Clownfish Research Paper

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Question: Why does sex change occur in clownfish and what are the behavioral effects that result from the sex change?

Article I
Iwata E, Manbo J. 2013. Territorial behavior reflects sexual status in groups of false clown anemonefish (Amphiprion ocellaris) under laboratory conditions. Acta Ethologica 16(2): 97-103. This peer-reviewed article discussed the behavior of clownfish when an intruder was introduced into an already established population. The study analyzed the differences in behavior in females, males, and ambisexual (sexually immature) individuals. According to the results of this study, it was shown that
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In the second paragraph in the article, it is stated that there is a dominant breeding pair, with zero to four non breeders, and size is the determining factor on which fish are the breeding pair. The female is the largest instead of the male, which is common in fish but not so common in mammals. According to the article, if the alpha female dies, the alpha male, the second largest fish, is the one to change sex to female, whereas the biggest non breeder grows and becomes the alpha male. This article shows that a trigger for sex change is the death of an alpha breeder, and what determines which fish undergoes the change is the fish who just so happens to be the largest. This article can be trusted because it comes from a peer reviewed journal, Nature, whose articles are submitted to reviewers who are experts in the field that the author is writing…show more content…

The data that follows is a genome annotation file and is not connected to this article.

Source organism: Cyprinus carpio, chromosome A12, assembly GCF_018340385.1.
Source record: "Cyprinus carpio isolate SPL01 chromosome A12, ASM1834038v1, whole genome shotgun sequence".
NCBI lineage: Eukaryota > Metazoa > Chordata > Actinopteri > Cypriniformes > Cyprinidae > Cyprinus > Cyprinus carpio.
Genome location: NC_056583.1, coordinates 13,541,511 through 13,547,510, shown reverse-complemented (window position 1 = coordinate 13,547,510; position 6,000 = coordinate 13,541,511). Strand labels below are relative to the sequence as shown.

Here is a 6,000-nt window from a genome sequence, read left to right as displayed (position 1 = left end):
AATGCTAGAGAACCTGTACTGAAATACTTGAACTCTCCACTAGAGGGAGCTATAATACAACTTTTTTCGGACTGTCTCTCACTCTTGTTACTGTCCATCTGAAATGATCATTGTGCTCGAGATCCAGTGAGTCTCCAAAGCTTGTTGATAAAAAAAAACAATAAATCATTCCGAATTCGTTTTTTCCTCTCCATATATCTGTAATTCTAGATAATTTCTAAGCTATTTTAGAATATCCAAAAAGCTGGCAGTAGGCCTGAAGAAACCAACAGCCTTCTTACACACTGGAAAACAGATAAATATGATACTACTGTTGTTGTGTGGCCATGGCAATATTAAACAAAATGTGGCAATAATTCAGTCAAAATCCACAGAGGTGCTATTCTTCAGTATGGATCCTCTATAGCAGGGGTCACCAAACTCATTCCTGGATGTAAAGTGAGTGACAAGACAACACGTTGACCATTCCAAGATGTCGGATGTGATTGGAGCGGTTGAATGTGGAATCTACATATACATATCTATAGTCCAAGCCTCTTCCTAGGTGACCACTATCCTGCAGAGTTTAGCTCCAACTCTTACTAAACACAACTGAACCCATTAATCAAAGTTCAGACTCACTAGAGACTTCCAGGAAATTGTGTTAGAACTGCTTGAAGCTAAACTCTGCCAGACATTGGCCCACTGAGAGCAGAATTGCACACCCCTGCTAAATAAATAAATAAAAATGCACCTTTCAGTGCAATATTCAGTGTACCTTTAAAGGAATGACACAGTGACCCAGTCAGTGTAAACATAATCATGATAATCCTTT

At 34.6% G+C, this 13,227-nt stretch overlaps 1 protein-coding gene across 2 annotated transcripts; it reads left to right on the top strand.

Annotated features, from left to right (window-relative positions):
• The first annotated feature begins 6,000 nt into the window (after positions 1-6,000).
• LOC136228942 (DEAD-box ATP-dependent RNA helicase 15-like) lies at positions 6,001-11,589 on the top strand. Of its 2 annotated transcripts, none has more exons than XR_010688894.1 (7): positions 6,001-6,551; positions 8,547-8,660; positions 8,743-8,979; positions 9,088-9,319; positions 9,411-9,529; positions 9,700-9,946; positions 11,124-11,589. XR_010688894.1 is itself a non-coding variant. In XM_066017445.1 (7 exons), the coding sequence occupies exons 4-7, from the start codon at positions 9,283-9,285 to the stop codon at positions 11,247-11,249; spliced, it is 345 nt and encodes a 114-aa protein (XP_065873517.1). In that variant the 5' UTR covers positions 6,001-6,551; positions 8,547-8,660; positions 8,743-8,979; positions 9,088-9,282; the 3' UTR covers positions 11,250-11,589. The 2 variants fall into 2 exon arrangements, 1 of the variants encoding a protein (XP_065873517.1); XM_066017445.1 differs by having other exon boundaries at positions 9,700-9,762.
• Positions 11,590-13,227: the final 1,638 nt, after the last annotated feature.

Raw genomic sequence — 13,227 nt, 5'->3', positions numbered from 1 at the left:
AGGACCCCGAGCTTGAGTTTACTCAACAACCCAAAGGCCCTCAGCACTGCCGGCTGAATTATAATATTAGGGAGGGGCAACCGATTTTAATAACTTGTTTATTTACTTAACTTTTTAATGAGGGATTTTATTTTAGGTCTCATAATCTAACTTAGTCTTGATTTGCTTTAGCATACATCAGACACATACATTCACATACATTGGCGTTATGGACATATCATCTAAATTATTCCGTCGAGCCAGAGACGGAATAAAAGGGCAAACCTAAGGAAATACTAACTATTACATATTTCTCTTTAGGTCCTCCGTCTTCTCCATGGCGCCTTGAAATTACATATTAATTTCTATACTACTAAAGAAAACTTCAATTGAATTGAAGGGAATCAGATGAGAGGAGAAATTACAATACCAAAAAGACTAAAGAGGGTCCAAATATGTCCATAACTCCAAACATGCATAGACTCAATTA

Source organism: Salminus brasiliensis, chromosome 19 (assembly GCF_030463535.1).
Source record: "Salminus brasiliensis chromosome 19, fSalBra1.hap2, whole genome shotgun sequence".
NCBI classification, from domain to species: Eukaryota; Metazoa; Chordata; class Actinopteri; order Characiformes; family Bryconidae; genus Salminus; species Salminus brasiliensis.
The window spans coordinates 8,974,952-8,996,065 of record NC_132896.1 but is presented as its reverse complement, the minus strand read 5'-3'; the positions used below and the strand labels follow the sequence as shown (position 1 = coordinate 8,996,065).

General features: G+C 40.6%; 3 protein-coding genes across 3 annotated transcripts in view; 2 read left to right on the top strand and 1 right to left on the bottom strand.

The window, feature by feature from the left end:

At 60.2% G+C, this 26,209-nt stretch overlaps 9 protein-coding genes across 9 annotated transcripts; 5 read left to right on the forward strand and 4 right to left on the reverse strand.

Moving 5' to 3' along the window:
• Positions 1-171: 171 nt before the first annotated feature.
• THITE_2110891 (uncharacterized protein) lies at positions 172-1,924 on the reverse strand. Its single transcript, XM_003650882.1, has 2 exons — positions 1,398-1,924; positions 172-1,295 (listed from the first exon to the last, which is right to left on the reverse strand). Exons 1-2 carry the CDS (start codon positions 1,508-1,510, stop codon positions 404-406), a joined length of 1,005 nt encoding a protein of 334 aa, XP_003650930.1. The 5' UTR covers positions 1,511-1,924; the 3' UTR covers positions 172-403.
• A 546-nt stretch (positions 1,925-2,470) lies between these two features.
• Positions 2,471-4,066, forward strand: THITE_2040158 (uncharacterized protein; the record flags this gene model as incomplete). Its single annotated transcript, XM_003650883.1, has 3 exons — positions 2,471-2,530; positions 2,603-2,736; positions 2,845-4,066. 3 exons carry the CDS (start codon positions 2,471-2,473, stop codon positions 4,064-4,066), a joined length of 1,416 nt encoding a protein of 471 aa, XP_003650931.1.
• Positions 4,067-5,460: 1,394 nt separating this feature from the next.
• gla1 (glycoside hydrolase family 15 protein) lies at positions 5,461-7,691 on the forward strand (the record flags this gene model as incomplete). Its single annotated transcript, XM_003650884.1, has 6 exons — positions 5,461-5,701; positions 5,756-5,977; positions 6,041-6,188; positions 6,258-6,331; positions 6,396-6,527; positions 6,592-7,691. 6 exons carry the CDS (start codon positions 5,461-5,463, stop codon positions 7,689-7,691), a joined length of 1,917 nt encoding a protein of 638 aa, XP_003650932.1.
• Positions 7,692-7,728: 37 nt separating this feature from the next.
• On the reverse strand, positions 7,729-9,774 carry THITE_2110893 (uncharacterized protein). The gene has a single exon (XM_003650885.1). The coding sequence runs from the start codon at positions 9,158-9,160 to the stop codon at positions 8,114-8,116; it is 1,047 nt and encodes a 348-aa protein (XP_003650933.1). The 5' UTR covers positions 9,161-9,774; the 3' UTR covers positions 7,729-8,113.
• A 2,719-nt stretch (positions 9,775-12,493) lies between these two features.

The article explains the phenomena of sex change in clown fish by using an unlikely event as an example, three young clownfish survive their journey into adulthood and establish a population with an unsettled anemone. Rhodes explains that two of the three fish will become male and female, while the third remains unsexual. In the event that the one female dies, the male clownfish becomes the alpha female while the unsexual third fish will become male, a process which reorganizes the gonads of the clownfish, which usually takes about two weeks. It is also mentioned that sex change does affect the behavior of the fish, with the alpha male who will eventually become female takes on the aggressive behavior of an alpha female. The author does mention that not much is known what role the brain takes in the sex change, but that it might have something to do with the excretion of hormones form the pituitary gland. This has led the author and his team to begin a new fish laboratory, which will hopefully begin to answer many of the questions this sex change behavior has raised. This article is not peer reviewed, but it can be trusted because the article names the authors credentials along his publication, which is in a university

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